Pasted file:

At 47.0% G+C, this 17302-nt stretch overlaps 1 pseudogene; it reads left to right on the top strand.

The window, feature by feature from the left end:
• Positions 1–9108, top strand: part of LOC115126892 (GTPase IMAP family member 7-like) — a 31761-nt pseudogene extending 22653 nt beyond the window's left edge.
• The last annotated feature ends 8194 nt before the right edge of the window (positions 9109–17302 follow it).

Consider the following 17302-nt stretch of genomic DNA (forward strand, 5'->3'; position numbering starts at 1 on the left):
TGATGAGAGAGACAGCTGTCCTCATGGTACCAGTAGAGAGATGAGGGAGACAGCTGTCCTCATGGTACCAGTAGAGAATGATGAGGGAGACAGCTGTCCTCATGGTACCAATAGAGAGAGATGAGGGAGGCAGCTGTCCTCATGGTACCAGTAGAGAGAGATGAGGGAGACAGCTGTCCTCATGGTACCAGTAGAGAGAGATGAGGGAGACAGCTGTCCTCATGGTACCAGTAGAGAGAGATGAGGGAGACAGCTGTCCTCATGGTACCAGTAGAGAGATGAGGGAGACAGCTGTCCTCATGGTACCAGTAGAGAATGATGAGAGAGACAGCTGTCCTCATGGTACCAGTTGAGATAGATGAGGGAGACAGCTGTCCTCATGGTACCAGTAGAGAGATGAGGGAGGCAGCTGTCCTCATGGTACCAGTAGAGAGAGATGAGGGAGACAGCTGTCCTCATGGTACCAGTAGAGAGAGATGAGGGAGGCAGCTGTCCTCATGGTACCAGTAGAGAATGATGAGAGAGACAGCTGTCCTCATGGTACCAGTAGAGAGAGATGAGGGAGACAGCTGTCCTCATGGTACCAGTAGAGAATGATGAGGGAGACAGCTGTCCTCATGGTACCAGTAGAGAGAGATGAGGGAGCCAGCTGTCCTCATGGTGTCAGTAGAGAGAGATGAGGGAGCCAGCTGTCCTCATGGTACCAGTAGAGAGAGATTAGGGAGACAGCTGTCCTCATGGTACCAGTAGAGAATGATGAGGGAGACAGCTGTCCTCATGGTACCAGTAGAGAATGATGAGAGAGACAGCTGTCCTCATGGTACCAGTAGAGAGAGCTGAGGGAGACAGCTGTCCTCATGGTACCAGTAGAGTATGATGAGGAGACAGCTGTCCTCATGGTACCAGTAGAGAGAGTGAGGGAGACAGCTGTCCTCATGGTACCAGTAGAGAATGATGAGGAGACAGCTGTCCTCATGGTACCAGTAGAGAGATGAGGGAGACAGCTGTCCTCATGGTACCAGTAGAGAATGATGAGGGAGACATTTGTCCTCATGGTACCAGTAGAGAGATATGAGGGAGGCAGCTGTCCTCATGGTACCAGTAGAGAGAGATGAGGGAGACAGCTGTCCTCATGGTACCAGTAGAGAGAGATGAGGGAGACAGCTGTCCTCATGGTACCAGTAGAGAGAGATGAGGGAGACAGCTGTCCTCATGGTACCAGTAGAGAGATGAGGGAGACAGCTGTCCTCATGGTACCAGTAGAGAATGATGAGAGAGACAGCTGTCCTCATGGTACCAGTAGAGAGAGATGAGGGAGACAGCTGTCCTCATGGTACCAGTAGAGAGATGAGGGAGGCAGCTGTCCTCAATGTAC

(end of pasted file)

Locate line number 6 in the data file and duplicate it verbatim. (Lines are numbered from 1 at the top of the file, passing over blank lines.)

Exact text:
TGATGAGAGAGACAGCTGTCCTCATGGTACCAGTAGAGAGATGAGGGAGACAGCTGTCCTCATGGTACCAGTAGAGAATGATGAGGGAGACAGCTGTCCTCATGGTACCAATAGAGAGAGATGAGGGAGGCAGCTGTCCTCATGGTACCAGTAGAGAGAGATGAGGGAGACAGCTGTCCTCATGGTACCAGTAGAGAGAGATGAGGGAGACAGCTGTCCTCATGGTACCAGTAGAGAGAGATGAGGGAGACAGCTGTCCTCATGGTACCAGTAGAGAGATGAGGGAGACAGCTGTCCTCATGGTACCAGTAGAGAATGATGAGAGAGACAGCTGTCCTCATGGTACCAGTTGAGATAGATGAGGGAGACAGCTGTCCTCATGGTACCAGTAGAGAGATGAGGGAGGCAGCTGTCCTCATGGTACCAGTAGAGAGAGATGAGGGAGACAGCTGTCCTCATGGTACCAGTAGAGAGAGATGAGGGAGGCAGCTGTCCTCATGGTACCAGTAGAGAATGATGAGAGAGACAGCTGTCCTCATGGTACCAGTAGAGAGAGATGAGGGAGACAGCTGTCCTCATGGTACCAGTAGAGAATGATGAGGGAGACAGCTGTCCTCATGGTACCAGTAGAGAGAGATGAGGGAGCCAGCTGTCCTCATGGTGTCAGTAGAGAGAGATGAGGGAGCCAGCTGTCCTCATGGTACCAGTAGAGAGAGATTAGGGAGACAGCTGTCCTCATGGTACCAGTAGAGAATGATGAGGGAGACAGCTGTCCTCATGGTACCAGTAGAGAATGATGAGAGAGACAGCTGTCCTCATGGTACCAGTAGAGAGAGCTGAGGGAGACAGCTGTCCTCATGGTACCAGTAGAGTATGATGAGGAGACAGCTGTCCTCATGGTACCAGTAGAGAGAGTGAGGGAGACAGCTGTCCTCATGGTACCAGTAGAGAATGATGAGGAGACAGCTGTCCTCATGGTACCAGTAGAGAGATGAGGGAGACAGCTGTCCTCATGGTACCAGTAGAGAATGATGAGGGAGACATTTGTCCTCATGGTACCAGTAGAGAGATATGAGGGAGGCAGCTGTCCTCATGGTACCAGTAGAGAGAGATGAGGGAGACAGCTGTCCTCATGGTACCAGTAGAGAGAGATGAGGGAGACAGCTGTCCTCATGGTACCAGTAGAGAGAGATGAGGGAGACAGCTGTCCTCATGGTACCAGTAGAGAGATGAGGGAGACAGCTGTCCTCATGGTACCAGTAGAGAATGATGAGAGAGACAGCTGTCCTCATGGTACCAGTAGAGAGAGATGAGGGAGACAGCTGTCCTCATGGTACCAGTAGAGAGATGAGGGAGGCAGCTGTCCTCAATGTAC